Humidification: An Hydrogometer is essential to know if the room air is properly humidified. Small electronic ones, like used for a cigar humidor are cheap and accurate and portable. What the best humidity is is difficult to say but should probably be between 60-70%. I would not recommend less than 55% and this is especially relevant for those that heat in the winter with radiators. There is discussion whether “warm” humidifiers are safer than “cold” (ultrasonic) ones. In the end it’s a personal choice. Warm humidifiers produce copious amounts of vapor and will humidify a large room very well. In a smaller environment you must keep a window or door open. Furthermore the warm variety is usually not adjustable whereas the ultrasonic kind is. The ultrasonic kind though takes much longer to humidify a larger space but is therefore more useful in small spaces.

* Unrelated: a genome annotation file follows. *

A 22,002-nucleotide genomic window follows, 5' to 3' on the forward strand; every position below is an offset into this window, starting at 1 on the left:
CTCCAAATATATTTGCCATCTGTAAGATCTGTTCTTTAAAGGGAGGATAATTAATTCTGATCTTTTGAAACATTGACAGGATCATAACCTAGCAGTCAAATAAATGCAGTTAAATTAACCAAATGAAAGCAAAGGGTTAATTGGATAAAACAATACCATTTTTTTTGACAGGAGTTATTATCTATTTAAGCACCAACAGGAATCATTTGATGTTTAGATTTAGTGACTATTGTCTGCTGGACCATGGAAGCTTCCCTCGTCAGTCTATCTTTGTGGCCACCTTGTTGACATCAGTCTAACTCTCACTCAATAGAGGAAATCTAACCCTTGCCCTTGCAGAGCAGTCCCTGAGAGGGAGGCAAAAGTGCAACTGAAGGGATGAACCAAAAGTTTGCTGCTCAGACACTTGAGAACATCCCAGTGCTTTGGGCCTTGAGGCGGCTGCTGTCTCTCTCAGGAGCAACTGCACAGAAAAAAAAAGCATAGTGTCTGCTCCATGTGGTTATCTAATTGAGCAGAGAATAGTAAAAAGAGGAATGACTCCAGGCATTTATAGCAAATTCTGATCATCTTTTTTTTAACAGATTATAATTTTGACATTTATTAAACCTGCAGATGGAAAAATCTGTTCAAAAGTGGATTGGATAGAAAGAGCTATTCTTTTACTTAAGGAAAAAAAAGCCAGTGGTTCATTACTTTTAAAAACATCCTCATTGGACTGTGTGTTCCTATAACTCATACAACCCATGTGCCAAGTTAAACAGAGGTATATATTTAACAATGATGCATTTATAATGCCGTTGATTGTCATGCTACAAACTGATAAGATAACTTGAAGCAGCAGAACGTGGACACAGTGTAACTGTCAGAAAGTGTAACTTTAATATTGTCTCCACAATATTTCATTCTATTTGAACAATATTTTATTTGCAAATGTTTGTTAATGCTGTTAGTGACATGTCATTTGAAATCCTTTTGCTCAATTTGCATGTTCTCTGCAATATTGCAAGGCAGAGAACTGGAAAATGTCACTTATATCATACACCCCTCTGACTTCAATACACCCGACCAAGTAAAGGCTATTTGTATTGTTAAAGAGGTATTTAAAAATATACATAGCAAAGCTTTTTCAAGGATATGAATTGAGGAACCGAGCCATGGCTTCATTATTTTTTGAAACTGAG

Summary: room humidifiers are essential.

Medications: There are medications to allow thinning of mucous. It is wise to consider prophylactic usage of either carbocysteine or N-acetyl-cysteine as well as treatment wise when there is some form of repiratory infection.

Anti-biotics are essential to fighting off serious infections but the proper timing, i.e. when to use, can be difficult and which antibiotic to choose is also a critical and difficult decision. Overuse of antibiotics is especially a problem for multi complex handicapped children who usually eventually have chronic colonization of Klebsiella, Pseudomonas Aeruginosa, Serratia Marcescens as well as others.